TVLINE | All the humans will be paired with a vampire, essentially?
For every human a vampire; for every vampire a human.
TVLINE | The gang that appeared in the finale, they were all infected with Hep V?
TVLINE | How do you explain the fact that some of those infected — Nora, for example — died quickly, yet others are wandering around.
We did say that the virus had mutated, and we get to decide what those mutations are. Perhaps the demand for human blood goes up and that’s the only thing that keeps vampires with Hep V alive. In seasons past – I’m not going to point to any one of them – we took some massive swings, not knowing where we were going. That’s the nature of what we do. In this case, I don’t believe we bit off more than we can chew. I’m not going to give answers to all these things, but the virus has mutated. That’s another reason for the time passage. Just like bacteria mutates and that’s why there are antibiotic-resistant strains. So what applied to Nora doesn’t necessarily apply to this gang. And they’re not zombies.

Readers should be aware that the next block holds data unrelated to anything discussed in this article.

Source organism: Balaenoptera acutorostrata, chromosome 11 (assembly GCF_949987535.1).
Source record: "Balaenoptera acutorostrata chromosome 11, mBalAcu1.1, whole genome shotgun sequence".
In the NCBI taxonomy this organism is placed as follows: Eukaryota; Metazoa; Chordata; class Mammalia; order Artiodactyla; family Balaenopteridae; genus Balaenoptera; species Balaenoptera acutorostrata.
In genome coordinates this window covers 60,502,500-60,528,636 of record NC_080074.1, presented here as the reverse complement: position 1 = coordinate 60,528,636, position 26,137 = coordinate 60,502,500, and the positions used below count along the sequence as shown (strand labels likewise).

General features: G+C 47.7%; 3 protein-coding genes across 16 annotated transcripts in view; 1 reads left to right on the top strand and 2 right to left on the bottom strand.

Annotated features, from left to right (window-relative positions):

TVLINE | What are they? Is there a name for them?
In my somewhat limited zombie-genre experience, zombies are not organized. They’re just hunting-killing machines. So what was meant to come across there was that they’re organized, they’re in a formation, they’re hunting, they’re sentient, they can talk. They still have intellect.
TVLINE | There was definitely a Walking Dead vibe in that last scene. Was there any concern that people were going to look at that and go, “Ah, they’re jumping on the zombie bandwagon?”
Sure. Of course, it was a debate in the writers’ room. The logical conclusion to a season about Hep V getting out there in the world has to be [that] there’s Hep V-infected vampires… but we’re not going to do The Walking Dead season of True Blood. Truthfully, all of this is about forcing humans and vampires into relationships. It’s not going to be a plot device the way people are familiar with us introducing a Big Bad at the end of a season.